A leading evangelical Church of England bishop and a Labour member of the House of Lords have criticised the Pope's encyclical on the environment as a "naive" document that hankers for a lost world.
The Bishop of Chester Dr Peter Forster and Labour peer Bernard Donoghue, a lay Catholic, say Pope Francis' landmark document Laudato Si betrays an idealism that longs for a world where cats no longer chase mice and species do not kill and eat each other or become extinct.
The Pope said in the encyclical that the world risked becoming "an immense pile of filth" and that doomsday predictions about its future can no longer be met with irony or disdain.
Dr Forster and Lord Donoghue challenge this pessimistic view.
"To us the encyclical is coloured too much by a hankering for a past world, prior to the Industrial Revolution, which is assumed to have been generally simpler, cleaner, and happier. There is little historical evidence for such a vision, and for most people then life was brief, painful, poor, and even brutal," they say in a paper for the Global Warming Policy Foundation.
In particular, they criticise the encyclical for its negative view of capitalism.
They write: "Markets are the lifeblood of wealth creation, and wealth creation is the necessary, if not sufficient, prerequisite to the lasting alleviation of poverty."
Confessing that they share the Pope's deep desire to reduce poverty in our world and that the costs should fall more on the richer nations and the rich within nations, than on those who are poor, they argue nonetheless that "the energy policies advocated in the encyclical are more likely to hinder than to advance this great cause."
They agree that responsible stewardship is needed. But they also warn against a "romantically myopic" view of the impact of humans on the environment.
Spelling out the realities of day-to-day life on the environment, they continue: "Every time a road or house is built, countless numbers of insects and animals are killed or displaced. The same is true when we spray our garden plants, or crops, with pesticide.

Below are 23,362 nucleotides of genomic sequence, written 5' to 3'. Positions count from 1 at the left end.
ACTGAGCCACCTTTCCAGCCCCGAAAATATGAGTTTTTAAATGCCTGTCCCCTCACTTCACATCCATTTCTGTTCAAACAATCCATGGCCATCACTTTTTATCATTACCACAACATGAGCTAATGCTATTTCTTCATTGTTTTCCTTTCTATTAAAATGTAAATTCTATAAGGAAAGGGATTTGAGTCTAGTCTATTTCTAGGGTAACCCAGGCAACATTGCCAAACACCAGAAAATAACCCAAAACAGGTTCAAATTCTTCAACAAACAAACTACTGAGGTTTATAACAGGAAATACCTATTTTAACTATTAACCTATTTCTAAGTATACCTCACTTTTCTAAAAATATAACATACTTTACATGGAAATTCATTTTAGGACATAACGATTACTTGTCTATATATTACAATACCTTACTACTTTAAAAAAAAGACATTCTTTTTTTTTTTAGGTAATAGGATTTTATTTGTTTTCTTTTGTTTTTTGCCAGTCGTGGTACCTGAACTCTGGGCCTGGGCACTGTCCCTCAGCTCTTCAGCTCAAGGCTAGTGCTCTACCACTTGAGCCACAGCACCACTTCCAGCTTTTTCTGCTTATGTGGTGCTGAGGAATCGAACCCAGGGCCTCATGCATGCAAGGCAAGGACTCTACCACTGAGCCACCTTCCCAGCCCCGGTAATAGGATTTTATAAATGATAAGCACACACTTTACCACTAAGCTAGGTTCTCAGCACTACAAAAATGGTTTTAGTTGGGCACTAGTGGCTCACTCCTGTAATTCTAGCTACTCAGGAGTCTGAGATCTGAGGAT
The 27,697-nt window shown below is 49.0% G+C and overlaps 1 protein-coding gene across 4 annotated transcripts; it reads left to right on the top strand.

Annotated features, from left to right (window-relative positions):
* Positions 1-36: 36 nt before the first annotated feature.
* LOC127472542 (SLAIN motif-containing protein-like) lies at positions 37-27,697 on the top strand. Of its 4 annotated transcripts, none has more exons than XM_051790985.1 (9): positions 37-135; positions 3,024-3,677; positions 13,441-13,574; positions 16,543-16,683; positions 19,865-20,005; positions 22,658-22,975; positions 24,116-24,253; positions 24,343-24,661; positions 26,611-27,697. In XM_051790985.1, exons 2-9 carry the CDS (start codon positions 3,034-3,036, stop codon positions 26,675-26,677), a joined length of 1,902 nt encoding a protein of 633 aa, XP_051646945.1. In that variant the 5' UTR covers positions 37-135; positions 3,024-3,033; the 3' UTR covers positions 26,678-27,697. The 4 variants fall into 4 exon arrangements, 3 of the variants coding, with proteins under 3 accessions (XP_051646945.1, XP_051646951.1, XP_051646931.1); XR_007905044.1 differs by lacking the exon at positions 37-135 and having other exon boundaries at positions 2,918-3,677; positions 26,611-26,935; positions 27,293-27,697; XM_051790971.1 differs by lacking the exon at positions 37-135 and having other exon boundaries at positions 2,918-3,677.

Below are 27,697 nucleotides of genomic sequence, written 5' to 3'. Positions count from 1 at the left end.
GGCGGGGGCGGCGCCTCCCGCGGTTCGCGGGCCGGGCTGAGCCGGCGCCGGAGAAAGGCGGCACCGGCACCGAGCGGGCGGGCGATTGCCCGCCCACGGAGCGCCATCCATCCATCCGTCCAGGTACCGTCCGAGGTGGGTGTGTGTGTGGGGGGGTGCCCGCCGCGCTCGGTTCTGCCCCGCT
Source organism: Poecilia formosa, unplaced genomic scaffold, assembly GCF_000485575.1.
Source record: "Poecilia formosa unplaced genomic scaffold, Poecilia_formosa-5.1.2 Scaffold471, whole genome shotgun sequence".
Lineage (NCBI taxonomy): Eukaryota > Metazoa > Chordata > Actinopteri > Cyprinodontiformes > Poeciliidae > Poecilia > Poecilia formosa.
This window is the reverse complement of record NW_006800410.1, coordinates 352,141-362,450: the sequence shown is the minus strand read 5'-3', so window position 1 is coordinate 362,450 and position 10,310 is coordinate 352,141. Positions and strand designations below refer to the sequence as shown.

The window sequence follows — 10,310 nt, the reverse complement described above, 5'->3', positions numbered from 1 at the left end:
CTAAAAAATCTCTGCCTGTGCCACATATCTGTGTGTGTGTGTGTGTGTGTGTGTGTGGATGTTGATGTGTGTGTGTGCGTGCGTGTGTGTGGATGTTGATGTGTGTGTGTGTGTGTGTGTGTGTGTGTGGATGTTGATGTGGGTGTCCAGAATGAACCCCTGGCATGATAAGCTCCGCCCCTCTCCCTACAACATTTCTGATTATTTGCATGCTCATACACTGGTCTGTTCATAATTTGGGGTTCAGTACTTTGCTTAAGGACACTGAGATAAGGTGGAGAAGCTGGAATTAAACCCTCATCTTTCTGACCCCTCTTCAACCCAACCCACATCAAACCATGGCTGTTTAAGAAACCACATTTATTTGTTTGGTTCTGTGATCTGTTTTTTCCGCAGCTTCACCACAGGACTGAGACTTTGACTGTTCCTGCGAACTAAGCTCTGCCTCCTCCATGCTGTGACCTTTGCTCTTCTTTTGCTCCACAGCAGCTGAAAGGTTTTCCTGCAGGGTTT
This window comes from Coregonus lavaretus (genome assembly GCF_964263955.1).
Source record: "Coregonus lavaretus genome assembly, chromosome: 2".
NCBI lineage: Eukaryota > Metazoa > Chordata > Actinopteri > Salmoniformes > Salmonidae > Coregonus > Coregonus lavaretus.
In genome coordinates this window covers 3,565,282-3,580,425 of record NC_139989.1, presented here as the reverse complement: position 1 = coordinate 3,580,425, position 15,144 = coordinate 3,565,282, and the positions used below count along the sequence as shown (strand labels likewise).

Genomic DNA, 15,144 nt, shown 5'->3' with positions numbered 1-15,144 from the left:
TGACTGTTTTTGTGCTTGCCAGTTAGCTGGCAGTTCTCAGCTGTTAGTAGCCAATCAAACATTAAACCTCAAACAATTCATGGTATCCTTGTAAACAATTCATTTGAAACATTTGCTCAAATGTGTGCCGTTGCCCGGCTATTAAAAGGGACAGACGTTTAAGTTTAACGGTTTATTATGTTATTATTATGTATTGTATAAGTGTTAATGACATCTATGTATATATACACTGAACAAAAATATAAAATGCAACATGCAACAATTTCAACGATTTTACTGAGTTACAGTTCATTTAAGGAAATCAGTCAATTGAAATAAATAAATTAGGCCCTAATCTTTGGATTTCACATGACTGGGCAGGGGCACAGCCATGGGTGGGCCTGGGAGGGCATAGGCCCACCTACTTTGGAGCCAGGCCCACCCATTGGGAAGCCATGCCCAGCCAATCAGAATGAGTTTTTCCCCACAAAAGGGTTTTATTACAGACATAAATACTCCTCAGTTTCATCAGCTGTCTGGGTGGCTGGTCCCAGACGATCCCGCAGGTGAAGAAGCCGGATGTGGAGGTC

"Each time we cut our lawn, thousands of small insects are likely to be killed."
To imagine that human civilisation can develop without impact on the natural world would be a "misleading idealism", they argue, suggesting the encyclical could have been more open about these realities.
They also challenge any assumption that higher carbon dioxide in the atmosphere is a bad thing, and point out instead that it is essential to support life. "The human body is not adversely affected by higher carbon dioxide levels, as is evidenced by submarines, which typically operate with levels about 400 per cent higher than in the atmosphere. We sympathise with much of what the Pope says about waste and pollution, but this has little to do with carbon dioxide."
Finally, they confront the difficult question of population growth. "The world's population is expected to exceed 10 billion later this century. Ironically, the most likely way to avoid this would be to have precisely the worldwide economic growth against which the Pope warns, as there is plenty of evidence that as a country's wealth increases, its birth-rate typically falls."
The critique was welcomed by the influential Archbishop Cranmer blog, which stated: "The Forster-Donoughue thesis is measured, intelligent and polite as it interrogates the pontifications and probes the pious platitudes of the encyclical's unscientific generalisations, ahistorical assertions and economic banality."
Australia's Cardinal George Pell also sounded a note of caution. Speaking to the Financial Times, he said the encyclical has many interesting elements and parts of it are beautiful. "But the church has no particular expertise in science. The church has got no mandate from the Lord to pronounce on scientific matters. We believe in the autonomy of science."